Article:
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Brad Meltzer’s biographies for kids offer real-life heroes

The newest books in the bestselling Ordinary People Change the World series are ‘I Am Anne Frank’ and ‘I Am Benjamin Franklin.’

Brad Meltzer has written a string of bestselling thrillers and nonfiction books for adult readers and hosted several TV series. But the project he seems most passionate about is a book series called Ordinary People Change the World, which he writes for kids ages 5 to 8.

Launched in 2014 with I Am Abraham Lincoln, I Am Amelia Earhart, I Am Rosa Parks and I Am Albert Einstein, the series now has more than 20 books, all illustrated by Christopher Eliopoulos. Each is a biography of a real person, but with a twist — a focus on that famous person’s childhood. The series has become the inspiration for the PBS Kids series Xavier Riddle and the Secret Museum.

South Florida resident Meltzer started writing them, he says, because he was frustrated that his own kids looked up to cartoon superheroes or almost as cartoonish celebrities. His books offer real-life heroes kids can identify with, their stories based on extensive research.

The newest books, the 20th and 21st in the series, are I Am Anne Frank and I Am Benjamin Franklin.

The Franklin book nods to the stellar accomplishments of the Founding Father’s adult life — including an illustration of Franklin’s edits to Thomas Jefferson’s draft of the Declaration of Independence — but it tells delightful tales of his childhood.

As a boy, Ben loved to swim, and he loved to solve problems. First he invented swim mitts so he could paddle more powerfully, then he conducted a successful experiment to see whether a kite could tow him across a lake. (His more famous later kite experiment is recounted, too.)

This biography of Franklin finds in his boyhood the seeds of his adult success: a powerful curiosity, a drive to improve himself, a love for writing and reading, a belief that people can accomplish more together than separately.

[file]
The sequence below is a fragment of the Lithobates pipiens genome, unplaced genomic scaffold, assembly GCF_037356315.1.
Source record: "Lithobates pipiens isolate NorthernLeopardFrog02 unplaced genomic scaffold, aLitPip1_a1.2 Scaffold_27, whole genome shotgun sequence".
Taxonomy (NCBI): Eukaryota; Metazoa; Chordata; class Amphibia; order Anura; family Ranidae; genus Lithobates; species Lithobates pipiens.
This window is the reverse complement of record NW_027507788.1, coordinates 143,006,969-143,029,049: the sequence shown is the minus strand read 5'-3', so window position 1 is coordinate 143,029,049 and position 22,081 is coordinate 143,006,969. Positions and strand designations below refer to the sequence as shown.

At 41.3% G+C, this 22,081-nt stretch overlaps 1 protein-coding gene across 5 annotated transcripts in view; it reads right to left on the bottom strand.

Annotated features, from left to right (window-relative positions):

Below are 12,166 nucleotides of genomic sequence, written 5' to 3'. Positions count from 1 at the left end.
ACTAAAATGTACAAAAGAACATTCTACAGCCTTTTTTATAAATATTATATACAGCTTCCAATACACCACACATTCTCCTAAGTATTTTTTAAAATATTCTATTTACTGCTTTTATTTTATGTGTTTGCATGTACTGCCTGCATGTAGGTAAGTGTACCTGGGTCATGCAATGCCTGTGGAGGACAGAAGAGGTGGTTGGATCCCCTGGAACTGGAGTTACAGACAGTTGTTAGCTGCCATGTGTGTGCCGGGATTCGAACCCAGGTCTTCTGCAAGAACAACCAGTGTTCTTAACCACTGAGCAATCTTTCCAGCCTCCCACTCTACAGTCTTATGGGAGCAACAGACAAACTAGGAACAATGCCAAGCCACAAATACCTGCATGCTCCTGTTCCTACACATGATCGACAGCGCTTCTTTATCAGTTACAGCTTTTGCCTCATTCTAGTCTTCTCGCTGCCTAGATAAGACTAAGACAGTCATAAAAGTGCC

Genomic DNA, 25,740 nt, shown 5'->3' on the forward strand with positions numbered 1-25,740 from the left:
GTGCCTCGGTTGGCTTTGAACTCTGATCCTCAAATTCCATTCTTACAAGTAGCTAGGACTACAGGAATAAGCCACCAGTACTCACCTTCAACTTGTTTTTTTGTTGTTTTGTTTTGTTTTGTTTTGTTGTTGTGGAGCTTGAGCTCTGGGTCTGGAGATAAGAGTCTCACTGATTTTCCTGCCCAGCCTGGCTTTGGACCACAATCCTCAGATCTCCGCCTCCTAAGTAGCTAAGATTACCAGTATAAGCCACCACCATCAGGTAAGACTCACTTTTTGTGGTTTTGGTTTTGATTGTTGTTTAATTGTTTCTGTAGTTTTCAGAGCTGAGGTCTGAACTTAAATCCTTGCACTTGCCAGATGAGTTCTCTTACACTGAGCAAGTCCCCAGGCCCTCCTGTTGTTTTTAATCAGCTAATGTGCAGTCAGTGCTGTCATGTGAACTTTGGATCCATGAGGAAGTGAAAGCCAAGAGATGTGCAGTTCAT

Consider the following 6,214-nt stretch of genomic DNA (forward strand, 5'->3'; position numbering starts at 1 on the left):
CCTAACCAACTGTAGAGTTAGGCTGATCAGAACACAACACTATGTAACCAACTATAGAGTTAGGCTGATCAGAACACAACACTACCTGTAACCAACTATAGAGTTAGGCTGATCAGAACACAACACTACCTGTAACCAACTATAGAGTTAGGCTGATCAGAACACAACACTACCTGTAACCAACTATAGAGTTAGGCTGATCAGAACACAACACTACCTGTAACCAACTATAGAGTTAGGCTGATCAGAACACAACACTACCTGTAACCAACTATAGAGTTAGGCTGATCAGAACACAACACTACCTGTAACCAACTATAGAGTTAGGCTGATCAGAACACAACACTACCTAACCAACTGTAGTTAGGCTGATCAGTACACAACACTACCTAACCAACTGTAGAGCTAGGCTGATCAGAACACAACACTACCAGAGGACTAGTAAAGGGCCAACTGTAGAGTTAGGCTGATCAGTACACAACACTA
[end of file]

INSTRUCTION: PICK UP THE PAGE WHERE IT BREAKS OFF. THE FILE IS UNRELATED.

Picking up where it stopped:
I Am Anne Frank was a difficult story to write for young children, Meltzer admits. But like all of the books in the series, it finds a positive message even in tragedy.

The story begins with Anne’s happy early childhood, but moves to a straightforward description of the rise of Nazism as a little girl would perceive it.

Meltzer describes the Frank family’s life in the Secret Annex, the small apartment in Amsterdam where others helped them hide from the Nazis.

Eliopoulos' illustrations, in a style reminiscent of Peanuts and Calvin & Hobbes, are generally lively and charming, but they can be subtle, too. Here, as the Germans close in, the panels showing Anne are framed in black; the dark margins growing and the pictures getting smaller until her time in hiding ends.

The book uses Frank’s own words, from her famous diary, as much as possible. “I know it sounds scary,” she says on one page, “but this isn’t a story about fear. It’s a story about hope. Even when bad things happen, there are good things all around.”

I Am Anne Frank

By Brad Meltzer, illustrated by Christopher Eliopoulos

Dial, 40 pages, $15.99

I Am Benjamin Franklin

By Brad Meltzer, illustrated by Christopher Eliopoulos

Dial, 40 pages, $15.99

Times Virtual Festival of Reading

Starting Nov. 12, watch an interview with Brad Meltzer at festivalofreading.com.

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